By 1966, parent network NBC — like the other major broadcast networks at the time — was anxiously looking for story ideas that would show off then-new color TV technology to its best effect. Star Trek, with its bright primary colors and promise of a different world every week, was tailor-suited to the task.

Even so, Star Trek proved a tough sell with viewers more used to earthbound dramas like Bonanza and Gunsmoke than, as Roddenberry pitched it, “a Wagon Train to the stars.”

After a bright start in the ratings, Star Trek clung to life, barely, for just three seasons. It was costly to make for its time and, by 1970, color TV sets were no longer the novelty they were in 1966.

And yet, as we now know, the original Star Trek has left a legacy that — no pun intended — is practically timeless.

Later this month, the Television Critics Association will bestow its annual Heritage Award, given each year to a classic TV series that changed the culture in some tangible, recognizable way.

Star Trek has been a contender in the past, and small wonder. The organization — which represents some 200 TV critics across the U.S. and Canada — has recognized such seminal programs as The Mary Tyler Moore Show, Cheers and M*A*S*H in the past. This year’s recipient will be revealed Aug. 5, at the Beverly Hilton Hotel in Beverly Hills, Calif.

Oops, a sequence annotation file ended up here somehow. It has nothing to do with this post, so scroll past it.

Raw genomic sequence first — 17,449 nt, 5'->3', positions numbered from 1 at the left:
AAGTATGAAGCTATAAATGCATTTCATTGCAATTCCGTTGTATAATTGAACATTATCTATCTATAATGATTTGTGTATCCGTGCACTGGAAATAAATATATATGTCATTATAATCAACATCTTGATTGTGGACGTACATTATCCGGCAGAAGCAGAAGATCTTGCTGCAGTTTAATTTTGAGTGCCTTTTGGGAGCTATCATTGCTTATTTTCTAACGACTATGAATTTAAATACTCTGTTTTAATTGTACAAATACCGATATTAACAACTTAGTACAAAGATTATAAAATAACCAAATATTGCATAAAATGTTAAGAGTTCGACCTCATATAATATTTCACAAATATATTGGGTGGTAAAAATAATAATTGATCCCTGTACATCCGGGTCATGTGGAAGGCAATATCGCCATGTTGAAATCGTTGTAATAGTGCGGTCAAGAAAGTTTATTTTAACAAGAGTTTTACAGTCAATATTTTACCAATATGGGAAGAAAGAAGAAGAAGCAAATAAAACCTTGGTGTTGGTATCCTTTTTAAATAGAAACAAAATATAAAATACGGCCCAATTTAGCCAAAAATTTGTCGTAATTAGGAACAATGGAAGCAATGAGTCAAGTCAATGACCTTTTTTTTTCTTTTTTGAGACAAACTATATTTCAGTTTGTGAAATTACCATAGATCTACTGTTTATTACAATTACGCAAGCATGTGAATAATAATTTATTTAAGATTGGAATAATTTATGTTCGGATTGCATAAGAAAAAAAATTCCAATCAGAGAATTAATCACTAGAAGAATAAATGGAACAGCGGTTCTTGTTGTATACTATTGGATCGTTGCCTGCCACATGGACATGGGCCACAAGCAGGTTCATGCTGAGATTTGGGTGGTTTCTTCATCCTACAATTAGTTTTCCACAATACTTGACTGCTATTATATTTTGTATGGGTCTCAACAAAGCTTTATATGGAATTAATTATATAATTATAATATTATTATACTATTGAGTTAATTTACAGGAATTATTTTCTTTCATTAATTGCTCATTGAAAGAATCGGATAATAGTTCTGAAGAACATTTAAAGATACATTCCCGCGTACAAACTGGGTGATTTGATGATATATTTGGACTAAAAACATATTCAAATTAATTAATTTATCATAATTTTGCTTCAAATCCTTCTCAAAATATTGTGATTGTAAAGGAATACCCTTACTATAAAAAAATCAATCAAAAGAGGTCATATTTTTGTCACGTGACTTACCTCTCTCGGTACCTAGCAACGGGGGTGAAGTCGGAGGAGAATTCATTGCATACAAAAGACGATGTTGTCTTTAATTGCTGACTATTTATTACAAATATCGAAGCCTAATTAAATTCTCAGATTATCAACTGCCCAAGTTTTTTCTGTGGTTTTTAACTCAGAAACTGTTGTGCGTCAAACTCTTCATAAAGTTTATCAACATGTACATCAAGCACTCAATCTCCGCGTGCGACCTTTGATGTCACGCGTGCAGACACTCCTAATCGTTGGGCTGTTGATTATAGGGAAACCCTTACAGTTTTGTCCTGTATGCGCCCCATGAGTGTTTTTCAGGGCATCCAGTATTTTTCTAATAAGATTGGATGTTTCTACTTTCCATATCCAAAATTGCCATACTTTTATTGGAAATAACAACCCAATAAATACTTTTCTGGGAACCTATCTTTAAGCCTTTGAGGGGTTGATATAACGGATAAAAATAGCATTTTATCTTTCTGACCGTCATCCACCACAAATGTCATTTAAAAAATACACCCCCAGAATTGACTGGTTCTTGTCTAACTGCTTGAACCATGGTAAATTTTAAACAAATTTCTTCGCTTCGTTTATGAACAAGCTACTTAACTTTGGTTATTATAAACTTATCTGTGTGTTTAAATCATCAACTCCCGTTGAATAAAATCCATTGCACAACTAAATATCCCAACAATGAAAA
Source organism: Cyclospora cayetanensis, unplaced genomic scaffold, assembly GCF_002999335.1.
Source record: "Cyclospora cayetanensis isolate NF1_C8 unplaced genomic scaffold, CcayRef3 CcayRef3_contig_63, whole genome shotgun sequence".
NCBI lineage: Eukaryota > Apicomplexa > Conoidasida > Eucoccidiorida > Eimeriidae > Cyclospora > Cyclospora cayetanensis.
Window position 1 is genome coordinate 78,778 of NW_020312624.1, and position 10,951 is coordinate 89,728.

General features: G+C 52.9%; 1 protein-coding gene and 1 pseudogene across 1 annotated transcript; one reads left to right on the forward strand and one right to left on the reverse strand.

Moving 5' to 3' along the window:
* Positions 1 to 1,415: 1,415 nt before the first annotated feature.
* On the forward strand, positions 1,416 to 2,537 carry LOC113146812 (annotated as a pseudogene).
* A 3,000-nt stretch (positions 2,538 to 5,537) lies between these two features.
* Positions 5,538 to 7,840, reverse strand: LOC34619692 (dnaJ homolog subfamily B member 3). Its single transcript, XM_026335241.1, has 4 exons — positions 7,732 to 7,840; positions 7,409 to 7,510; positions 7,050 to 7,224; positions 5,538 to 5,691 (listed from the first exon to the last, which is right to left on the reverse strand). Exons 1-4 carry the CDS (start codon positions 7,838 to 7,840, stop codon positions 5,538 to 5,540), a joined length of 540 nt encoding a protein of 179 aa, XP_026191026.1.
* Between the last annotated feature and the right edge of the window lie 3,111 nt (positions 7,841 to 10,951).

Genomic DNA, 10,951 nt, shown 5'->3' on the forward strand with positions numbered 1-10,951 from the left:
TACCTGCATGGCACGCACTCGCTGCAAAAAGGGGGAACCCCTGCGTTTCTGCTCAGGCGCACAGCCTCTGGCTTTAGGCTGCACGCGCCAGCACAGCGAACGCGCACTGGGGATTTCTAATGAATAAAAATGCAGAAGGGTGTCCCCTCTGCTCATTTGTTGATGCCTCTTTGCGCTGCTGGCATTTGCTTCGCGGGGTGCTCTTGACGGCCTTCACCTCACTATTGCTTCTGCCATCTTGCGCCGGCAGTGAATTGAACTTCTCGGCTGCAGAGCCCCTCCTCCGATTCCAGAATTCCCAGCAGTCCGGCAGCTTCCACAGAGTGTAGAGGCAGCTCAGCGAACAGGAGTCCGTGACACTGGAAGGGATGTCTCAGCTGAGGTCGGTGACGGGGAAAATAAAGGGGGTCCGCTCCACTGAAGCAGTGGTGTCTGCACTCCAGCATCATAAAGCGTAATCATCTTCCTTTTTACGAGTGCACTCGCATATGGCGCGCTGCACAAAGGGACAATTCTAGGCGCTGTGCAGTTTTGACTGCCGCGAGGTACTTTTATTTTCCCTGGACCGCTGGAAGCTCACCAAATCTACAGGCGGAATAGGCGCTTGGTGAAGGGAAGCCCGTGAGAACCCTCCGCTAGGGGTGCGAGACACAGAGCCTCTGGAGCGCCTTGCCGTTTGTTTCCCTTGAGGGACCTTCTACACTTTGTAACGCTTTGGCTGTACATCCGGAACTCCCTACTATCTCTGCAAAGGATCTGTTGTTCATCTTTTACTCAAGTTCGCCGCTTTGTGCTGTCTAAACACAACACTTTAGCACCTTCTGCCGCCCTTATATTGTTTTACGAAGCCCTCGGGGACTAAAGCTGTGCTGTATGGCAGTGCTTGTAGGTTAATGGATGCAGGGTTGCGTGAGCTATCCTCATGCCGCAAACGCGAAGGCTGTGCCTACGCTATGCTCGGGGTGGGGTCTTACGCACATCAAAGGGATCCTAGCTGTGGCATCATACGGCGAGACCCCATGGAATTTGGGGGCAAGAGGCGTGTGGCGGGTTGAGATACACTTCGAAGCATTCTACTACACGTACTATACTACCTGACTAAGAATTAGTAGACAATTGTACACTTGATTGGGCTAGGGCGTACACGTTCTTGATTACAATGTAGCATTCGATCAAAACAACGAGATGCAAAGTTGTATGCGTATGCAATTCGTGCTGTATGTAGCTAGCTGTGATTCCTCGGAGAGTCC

As someone who grew up watching Capt. Kirk, Mr. Spock and Dr. “Bones” McCoy bring their civilizing influence to the far reaches of the universe, I can think of worse choices than a classic ‘60s space opera that boldly went where few programs had gone before.

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Bob Lamm
Sorry, my previous posts needs a rewrite. (I wish we could edit our comments.) Of course Mr. Strachan did mention and praise THE TWILIGHT ZONE. But I wish it had been included in a chronology to show that the best shows of the late 1960s and early 1970s built on important work that came before them.
Jul 4, 2017   |  Reply
Bob Lamm
This is a wonderful piece. I just wish there had been one slight revision. Mr. Strachan's comments about the best shows of the late 1960s and early 1970s-- (there were also plenty of terrible shows then--are absolutely right. But he hasn't mentioned the shows that came before them, the shows that broke ground by bringing social issues consistently to the forefront in nighttime television. These include THE DEFENDERS, THE NURSES, ROUTE 66, EAST SIDE WEST SIDE, and, right from this article, THE TWILIGHT ZONE (which began in 1959).
Jul 4, 2017   |  Reply